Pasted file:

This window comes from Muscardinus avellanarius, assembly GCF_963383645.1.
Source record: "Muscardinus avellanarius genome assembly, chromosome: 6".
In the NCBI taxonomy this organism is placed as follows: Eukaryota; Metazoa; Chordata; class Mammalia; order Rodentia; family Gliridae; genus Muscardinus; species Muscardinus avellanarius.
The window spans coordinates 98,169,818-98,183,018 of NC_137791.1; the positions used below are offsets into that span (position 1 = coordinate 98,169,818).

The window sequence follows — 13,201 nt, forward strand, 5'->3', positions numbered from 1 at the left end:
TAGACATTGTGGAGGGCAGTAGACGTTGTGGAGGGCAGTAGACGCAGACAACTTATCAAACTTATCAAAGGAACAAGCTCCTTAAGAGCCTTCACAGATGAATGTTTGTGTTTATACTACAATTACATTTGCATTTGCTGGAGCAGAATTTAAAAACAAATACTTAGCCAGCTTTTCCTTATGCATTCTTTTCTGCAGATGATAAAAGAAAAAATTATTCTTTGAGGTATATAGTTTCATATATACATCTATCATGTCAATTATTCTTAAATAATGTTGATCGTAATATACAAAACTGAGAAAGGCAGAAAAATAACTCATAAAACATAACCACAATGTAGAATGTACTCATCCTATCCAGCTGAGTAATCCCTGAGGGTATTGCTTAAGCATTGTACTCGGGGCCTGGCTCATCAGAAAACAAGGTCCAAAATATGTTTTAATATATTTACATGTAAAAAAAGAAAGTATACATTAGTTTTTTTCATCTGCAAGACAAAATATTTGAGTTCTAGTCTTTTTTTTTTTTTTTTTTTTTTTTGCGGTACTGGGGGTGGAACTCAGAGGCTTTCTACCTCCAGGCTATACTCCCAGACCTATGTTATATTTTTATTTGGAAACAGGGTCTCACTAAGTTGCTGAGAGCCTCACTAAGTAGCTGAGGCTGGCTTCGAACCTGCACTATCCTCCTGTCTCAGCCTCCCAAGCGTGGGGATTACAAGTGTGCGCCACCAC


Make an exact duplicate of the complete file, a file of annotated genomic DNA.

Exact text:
This window comes from Muscardinus avellanarius, assembly GCF_963383645.1.
Source record: "Muscardinus avellanarius genome assembly, chromosome: 6".
In the NCBI taxonomy this organism is placed as follows: Eukaryota; Metazoa; Chordata; class Mammalia; order Rodentia; family Gliridae; genus Muscardinus; species Muscardinus avellanarius.
The window spans coordinates 98,169,818-98,183,018 of NC_137791.1; the positions used below are offsets into that span (position 1 = coordinate 98,169,818).

The window sequence follows — 13,201 nt, forward strand, 5'->3', positions numbered from 1 at the left end:
TAGACATTGTGGAGGGCAGTAGACGTTGTGGAGGGCAGTAGACGCAGACAACTTATCAAACTTATCAAAGGAACAAGCTCCTTAAGAGCCTTCACAGATGAATGTTTGTGTTTATACTACAATTACATTTGCATTTGCTGGAGCAGAATTTAAAAACAAATACTTAGCCAGCTTTTCCTTATGCATTCTTTTCTGCAGATGATAAAAGAAAAAATTATTCTTTGAGGTATATAGTTTCATATATACATCTATCATGTCAATTATTCTTAAATAATGTTGATCGTAATATACAAAACTGAGAAAGGCAGAAAAATAACTCATAAAACATAACCACAATGTAGAATGTACTCATCCTATCCAGCTGAGTAATCCCTGAGGGTATTGCTTAAGCATTGTACTCGGGGCCTGGCTCATCAGAAAACAAGGTCCAAAATATGTTTTAATATATTTACATGTAAAAAAAGAAAGTATACATTAGTTTTTTTCATCTGCAAGACAAAATATTTGAGTTCTAGTCTTTTTTTTTTTTTTTTTTTTTTTTGCGGTACTGGGGGTGGAACTCAGAGGCTTTCTACCTCCAGGCTATACTCCCAGACCTATGTTATATTTTTATTTGGAAACAGGGTCTCACTAAGTTGCTGAGAGCCTCACTAAGTAGCTGAGGCTGGCTTCGAACCTGCACTATCCTCCTGTCTCAGCCTCCCAAGCGTGGGGATTACAAGTGTGCGCCACCAC